He has raised his average from .209 all the way up to .267 in just a little over a month, a pretty significant jump.
Over the last 28 days he is batting .451 and an even better .471 over just the past two weeks.
Five of his 11 homers have also occurred during the last month.
He has proven that he is still capable of playing a pretty good left field in split time with Josh Willingham over the past few weeks.
According to Susan Slusser of The San Francisco Chronicle, speculation is building amongst the Japanese media that Matsui could be becoming an attractive target for contending teams.
If the A's were to let him go through waivers by way of trade or a simply a waiver claim, his absence could open the designated hitter spot for Carter or allow Willingham to take over the DH role and free up an outfield position for Miller or Taylor.
5. Conor Jackson
Jackson is probably the least likely player to be moved in a waiver deal since he can play both first base and the outfield.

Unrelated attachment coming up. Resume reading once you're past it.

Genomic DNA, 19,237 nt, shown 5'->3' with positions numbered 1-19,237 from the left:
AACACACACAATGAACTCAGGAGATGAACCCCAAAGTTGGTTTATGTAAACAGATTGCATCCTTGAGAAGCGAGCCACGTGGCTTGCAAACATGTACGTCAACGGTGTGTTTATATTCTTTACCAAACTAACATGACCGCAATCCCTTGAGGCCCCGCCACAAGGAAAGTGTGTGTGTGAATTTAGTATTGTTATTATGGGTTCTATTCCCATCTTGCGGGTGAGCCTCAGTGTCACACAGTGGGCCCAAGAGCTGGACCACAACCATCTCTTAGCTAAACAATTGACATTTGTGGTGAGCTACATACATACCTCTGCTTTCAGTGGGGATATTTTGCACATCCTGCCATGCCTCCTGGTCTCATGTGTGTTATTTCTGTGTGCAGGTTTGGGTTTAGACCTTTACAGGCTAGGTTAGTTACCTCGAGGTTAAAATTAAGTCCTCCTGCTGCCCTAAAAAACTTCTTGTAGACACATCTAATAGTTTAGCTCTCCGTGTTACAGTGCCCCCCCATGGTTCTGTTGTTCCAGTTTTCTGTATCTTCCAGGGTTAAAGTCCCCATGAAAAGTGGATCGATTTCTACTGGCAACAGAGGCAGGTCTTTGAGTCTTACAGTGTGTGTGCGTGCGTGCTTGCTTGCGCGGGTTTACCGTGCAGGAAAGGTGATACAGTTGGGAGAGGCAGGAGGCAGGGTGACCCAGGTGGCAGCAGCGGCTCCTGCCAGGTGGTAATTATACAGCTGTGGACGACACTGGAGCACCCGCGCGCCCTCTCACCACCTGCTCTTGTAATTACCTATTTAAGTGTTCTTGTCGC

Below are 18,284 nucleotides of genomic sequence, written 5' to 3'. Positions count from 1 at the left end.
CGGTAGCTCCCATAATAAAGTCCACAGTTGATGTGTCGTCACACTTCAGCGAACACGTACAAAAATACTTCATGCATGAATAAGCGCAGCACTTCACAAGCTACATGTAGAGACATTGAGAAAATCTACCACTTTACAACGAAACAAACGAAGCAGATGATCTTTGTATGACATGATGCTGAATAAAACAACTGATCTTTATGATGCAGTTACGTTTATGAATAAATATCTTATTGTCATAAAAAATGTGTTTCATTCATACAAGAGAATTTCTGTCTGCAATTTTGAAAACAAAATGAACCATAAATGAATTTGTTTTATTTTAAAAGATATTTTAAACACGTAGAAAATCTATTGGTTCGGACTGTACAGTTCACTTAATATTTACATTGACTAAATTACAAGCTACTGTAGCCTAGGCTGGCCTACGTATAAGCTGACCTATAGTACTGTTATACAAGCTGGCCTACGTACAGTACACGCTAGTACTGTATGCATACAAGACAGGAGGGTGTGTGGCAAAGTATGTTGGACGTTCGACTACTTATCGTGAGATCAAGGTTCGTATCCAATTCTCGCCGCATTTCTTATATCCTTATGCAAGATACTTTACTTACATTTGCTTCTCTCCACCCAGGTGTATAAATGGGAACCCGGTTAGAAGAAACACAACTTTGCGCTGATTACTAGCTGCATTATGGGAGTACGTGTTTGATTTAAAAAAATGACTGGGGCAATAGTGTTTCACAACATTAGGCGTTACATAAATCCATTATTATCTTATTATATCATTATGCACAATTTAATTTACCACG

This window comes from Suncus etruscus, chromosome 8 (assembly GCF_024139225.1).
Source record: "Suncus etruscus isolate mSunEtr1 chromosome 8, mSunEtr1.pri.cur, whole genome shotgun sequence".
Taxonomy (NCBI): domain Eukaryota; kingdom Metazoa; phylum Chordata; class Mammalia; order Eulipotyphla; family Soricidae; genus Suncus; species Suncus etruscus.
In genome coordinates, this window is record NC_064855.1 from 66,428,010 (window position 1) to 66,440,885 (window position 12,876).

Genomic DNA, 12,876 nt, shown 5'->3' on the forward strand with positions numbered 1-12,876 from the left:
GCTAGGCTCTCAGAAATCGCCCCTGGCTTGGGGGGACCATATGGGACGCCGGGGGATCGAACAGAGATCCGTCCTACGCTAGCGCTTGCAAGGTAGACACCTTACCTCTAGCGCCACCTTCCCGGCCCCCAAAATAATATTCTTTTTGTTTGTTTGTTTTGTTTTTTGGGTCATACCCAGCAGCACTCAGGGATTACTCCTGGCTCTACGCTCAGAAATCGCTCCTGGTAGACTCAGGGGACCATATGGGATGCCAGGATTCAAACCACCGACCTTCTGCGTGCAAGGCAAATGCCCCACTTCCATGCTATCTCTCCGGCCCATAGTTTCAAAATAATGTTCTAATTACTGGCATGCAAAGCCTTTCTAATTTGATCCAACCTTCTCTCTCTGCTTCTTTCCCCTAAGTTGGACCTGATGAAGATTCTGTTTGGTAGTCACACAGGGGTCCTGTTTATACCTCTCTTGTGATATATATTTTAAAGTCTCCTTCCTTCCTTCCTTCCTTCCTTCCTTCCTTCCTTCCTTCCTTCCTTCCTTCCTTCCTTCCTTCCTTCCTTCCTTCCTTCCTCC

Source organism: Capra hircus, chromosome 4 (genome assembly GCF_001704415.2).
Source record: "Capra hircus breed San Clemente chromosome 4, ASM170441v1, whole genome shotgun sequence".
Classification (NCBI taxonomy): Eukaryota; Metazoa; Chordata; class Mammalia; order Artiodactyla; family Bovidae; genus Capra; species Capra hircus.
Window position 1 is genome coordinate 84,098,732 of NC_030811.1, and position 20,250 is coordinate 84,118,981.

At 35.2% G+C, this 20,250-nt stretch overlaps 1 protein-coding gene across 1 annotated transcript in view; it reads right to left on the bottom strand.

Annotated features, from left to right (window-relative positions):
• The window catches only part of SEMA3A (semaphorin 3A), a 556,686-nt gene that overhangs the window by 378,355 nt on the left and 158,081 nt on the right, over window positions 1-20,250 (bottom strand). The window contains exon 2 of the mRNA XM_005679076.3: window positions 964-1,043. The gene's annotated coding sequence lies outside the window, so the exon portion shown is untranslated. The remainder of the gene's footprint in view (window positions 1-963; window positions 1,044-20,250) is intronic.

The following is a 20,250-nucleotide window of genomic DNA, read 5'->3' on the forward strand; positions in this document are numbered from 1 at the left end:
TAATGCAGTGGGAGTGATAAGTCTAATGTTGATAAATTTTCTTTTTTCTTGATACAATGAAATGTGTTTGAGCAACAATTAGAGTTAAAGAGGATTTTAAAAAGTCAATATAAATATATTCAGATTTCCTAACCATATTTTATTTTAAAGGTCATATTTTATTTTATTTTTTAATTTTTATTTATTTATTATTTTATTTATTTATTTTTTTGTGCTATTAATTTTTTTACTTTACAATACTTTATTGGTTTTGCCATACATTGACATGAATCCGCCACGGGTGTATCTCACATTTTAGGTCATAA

However, if he were to go in a deal, the A's could hand over first base to either Carter or Allen. It seems more likely, though, that they would retain Jackson and move him to an outfield spot so that they maintain the option of shifting him back to first base as a late inning defensive replacement.
Regardless of what happens before the August 31 waiver deadline, the A's will likely call up each of their top prospects waiting in Sacramento some time after rosters expand in September.
Since it already seems a foregone conclusion that Bob Melvin has proven he deserves the managerial job in 2012, there is little to lose by offering the prospects an extended audition the rest of the way.
The only question that remains is which, if any, of the impending free agent players blocking them will be moved to create an opening.